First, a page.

Nurses with at least three months' experience in the clinical setting, working in the direct care of people with dementia, and willing to participate were included in the study. All hospital departments were included, except for pediatrics and obstetrics. The measurements were made from July 2018 to March 2019.
The recruitment of participants in the hospitals was performed by contact persons working in the hospital, based on a convenience sample (27). The authors also used LinkedIn and Facebook for recruiting hospital nurses. A general request was made for nurses to participate via LinkedIn in which nursing managers are active and then repeated the call once. For Facebook, which is often used by Dutch nurses, a different approach was used for which the authors requested two groups on Facebook. One was in a private group for questionnaires of a professional nursing magazine, and the other was in an open group for nurses in general. On Facebook, a daily update of the response was provided. This Facebook group has many members; however, it is not known how many members are active.
Only complete cases are used in the data analysis by analyzed using IBM SPSS statistics (version25), and JASP (Version 0.11.1) with Lavaan was employed for the Confirmatory Factor Analysis (CFA)(34). Before starting the analysis, Item 5 was coded reversed due to the negative formulation of this item. The decision for using complete cases was made based on the response rate of 159 complete cases instead of 164 with the inclusion of incomplete cases. Because the sample was sufficiently large, it was decided only to include complete completed questionnaires. This makes the data as accurate as possible.
Descriptive analyses are used to describe the sample. Item performance was executed by item means and standard deviations, the Inter-Item Correlation Matrix, and the Corrected Item-Total Correlation.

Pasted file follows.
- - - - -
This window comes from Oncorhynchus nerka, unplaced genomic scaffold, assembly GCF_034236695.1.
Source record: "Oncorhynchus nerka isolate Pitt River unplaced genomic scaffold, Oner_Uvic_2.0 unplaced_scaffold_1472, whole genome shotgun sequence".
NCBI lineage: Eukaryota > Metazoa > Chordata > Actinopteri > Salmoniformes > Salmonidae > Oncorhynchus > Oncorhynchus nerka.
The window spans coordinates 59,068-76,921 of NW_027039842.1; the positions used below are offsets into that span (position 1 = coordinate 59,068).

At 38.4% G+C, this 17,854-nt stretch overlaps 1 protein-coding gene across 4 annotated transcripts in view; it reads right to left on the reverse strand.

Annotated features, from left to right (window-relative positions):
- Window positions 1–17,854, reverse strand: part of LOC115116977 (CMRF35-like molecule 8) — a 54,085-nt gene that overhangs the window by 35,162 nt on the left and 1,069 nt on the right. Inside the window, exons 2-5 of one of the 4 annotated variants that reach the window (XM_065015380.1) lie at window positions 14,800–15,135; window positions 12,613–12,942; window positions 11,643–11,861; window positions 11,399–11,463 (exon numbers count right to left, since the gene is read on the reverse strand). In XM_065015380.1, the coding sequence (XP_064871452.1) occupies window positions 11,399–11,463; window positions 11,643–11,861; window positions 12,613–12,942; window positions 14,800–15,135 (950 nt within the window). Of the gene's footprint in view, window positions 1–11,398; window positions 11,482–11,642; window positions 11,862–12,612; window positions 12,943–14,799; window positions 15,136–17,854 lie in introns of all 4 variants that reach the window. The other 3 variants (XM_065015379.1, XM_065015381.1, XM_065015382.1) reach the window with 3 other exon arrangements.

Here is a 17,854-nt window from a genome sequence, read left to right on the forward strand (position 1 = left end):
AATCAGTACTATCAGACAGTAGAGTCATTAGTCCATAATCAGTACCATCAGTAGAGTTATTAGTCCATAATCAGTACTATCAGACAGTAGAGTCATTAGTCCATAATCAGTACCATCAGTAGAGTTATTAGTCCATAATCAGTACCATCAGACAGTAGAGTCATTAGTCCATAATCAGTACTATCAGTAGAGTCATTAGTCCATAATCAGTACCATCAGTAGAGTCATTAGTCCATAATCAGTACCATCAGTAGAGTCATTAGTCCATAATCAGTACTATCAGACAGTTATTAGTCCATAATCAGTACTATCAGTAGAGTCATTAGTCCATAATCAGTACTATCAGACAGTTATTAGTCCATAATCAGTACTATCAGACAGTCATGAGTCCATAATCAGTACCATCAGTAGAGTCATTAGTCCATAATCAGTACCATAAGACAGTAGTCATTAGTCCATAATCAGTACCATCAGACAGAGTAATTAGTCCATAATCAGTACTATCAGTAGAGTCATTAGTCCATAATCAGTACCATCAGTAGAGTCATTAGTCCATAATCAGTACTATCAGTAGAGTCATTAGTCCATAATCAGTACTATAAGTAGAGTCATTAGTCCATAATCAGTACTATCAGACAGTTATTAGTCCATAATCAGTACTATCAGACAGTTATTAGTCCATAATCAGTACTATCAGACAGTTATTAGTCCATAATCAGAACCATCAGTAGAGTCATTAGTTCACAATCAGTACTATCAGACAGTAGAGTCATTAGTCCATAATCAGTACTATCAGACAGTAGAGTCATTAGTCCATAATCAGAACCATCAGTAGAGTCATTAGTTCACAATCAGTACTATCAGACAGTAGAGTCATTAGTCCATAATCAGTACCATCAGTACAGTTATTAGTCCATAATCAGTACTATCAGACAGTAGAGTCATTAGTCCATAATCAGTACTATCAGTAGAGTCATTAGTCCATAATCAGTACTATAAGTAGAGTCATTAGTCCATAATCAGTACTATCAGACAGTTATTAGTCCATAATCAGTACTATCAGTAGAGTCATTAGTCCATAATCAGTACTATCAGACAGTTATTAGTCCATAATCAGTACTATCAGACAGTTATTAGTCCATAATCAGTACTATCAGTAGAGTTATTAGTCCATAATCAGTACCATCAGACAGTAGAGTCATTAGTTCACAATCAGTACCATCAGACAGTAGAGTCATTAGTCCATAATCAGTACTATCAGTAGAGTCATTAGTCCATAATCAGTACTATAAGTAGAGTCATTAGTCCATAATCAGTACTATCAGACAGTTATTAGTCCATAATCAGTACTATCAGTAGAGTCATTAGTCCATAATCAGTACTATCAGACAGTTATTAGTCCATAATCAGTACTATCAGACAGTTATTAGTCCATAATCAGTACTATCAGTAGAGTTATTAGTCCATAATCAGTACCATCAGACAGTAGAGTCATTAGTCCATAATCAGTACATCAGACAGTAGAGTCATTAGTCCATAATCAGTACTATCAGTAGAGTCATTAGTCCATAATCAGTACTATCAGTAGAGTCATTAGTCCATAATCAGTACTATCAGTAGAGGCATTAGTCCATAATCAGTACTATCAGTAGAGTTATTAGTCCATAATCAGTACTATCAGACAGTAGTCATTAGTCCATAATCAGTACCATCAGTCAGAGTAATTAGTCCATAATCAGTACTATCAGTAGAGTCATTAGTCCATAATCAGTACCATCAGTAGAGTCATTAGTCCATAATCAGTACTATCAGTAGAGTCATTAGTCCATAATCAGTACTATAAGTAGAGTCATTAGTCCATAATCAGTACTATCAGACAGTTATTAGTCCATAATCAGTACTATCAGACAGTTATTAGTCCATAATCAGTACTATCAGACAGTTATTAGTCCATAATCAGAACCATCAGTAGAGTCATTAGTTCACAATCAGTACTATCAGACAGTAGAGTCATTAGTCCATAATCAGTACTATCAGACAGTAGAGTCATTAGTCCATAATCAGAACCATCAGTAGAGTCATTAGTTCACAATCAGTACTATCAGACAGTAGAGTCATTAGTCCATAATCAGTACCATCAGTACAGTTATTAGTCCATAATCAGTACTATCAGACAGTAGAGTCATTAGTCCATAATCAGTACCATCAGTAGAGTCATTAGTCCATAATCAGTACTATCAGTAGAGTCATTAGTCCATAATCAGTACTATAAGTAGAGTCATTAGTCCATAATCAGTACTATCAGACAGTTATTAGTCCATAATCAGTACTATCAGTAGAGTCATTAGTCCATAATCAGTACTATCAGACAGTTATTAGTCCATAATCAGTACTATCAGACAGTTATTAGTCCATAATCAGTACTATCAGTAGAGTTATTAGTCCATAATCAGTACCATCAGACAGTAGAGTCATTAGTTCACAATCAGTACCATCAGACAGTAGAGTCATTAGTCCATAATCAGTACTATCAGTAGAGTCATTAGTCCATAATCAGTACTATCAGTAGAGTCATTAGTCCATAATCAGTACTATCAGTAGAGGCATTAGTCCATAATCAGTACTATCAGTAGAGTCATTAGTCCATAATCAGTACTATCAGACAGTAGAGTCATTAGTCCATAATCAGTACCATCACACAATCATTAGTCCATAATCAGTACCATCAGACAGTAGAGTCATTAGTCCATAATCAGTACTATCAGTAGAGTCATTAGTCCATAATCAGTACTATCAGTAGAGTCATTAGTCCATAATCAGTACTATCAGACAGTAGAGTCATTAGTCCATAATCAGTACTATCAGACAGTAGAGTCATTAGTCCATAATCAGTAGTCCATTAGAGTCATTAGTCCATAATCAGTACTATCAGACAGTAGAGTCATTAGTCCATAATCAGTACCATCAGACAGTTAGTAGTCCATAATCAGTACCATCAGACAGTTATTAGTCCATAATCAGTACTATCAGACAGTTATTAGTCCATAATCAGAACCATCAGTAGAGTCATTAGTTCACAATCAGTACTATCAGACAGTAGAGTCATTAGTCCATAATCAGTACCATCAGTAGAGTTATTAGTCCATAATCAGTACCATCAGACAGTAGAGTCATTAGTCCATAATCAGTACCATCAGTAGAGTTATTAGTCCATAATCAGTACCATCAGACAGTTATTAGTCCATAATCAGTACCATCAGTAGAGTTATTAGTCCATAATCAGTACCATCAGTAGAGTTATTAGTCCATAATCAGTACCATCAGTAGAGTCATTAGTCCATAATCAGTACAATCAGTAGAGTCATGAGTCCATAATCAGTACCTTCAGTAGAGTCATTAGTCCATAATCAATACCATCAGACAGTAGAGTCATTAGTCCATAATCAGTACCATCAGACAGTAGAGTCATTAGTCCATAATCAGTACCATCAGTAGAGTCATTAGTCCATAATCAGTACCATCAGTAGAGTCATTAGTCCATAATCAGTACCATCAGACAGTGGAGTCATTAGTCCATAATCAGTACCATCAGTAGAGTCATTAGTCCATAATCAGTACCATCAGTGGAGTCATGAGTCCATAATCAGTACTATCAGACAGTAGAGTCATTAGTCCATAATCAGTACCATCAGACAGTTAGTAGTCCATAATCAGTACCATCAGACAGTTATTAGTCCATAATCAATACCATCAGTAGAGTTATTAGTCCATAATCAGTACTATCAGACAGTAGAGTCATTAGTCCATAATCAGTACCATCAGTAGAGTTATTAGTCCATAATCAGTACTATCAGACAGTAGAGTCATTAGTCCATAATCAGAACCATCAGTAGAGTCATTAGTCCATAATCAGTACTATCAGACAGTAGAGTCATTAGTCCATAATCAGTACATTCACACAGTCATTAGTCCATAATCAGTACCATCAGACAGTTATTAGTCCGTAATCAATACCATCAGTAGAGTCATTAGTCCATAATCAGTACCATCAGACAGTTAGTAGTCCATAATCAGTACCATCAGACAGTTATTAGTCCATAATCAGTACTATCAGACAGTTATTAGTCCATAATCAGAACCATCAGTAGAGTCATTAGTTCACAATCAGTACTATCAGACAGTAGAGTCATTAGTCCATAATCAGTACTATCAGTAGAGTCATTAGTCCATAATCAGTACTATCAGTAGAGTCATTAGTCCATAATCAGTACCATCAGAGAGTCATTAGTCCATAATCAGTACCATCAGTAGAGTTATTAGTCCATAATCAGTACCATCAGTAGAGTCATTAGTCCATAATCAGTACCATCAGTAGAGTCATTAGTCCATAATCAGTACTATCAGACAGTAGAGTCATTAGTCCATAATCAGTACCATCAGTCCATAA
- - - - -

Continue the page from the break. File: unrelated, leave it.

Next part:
The CFA was performed by robust maximum likelihood estimation, after which four types of fit indices were used to evaluate the fit of the model to the data. These were: The Chi-square model fit, the Comparative Fit Index (CFI), the Root Mean Square Error of Approximation (RMSEA), and the Standardized Root Mean-square Residual (SRMR). The Hoelter index was utilized to check the smallest sample size at which the chi-square interpretation would not be significant. As criterium for significance, a p-value <0.05 was used. An acceptable model fit was defined with the following criteria: p-value for the χ2 model fit compared to the baseline model smaller than 0.05, CFI and GFI values between 0.90 and 0.95 or above RMSEA and RMR values of 0.08 or below (35).
Cronbach's alpha on the total scale and its subscales were assessed to determine the internal consistency.
Ethics approval and consent to participate
The study was performed following the Helsinki declaration, and all of the participants provided written informed consent before filling out the questionnaire. Nurses had an option to choose whether the results would also be available for further research. The Medical Ethical Committee of the University Medical Center Groningen considered approval unnecessary (decision M17.221048) because the questionnaire was intended for staff. The questionnaire was completely anonymous; no one could be identified based on the results. The managers received an email with a general explanation and a link to the questionnaire to forward it to the nurses of their team. Managers were not informed about the number of participating nurses from their ward, nor about their responses. Based on the contact persons' information and the response per ward, there is no reason to believe that nurses felt obliged to participate in this survey. The voluntary nature of the participation has been emphasized in the explanations.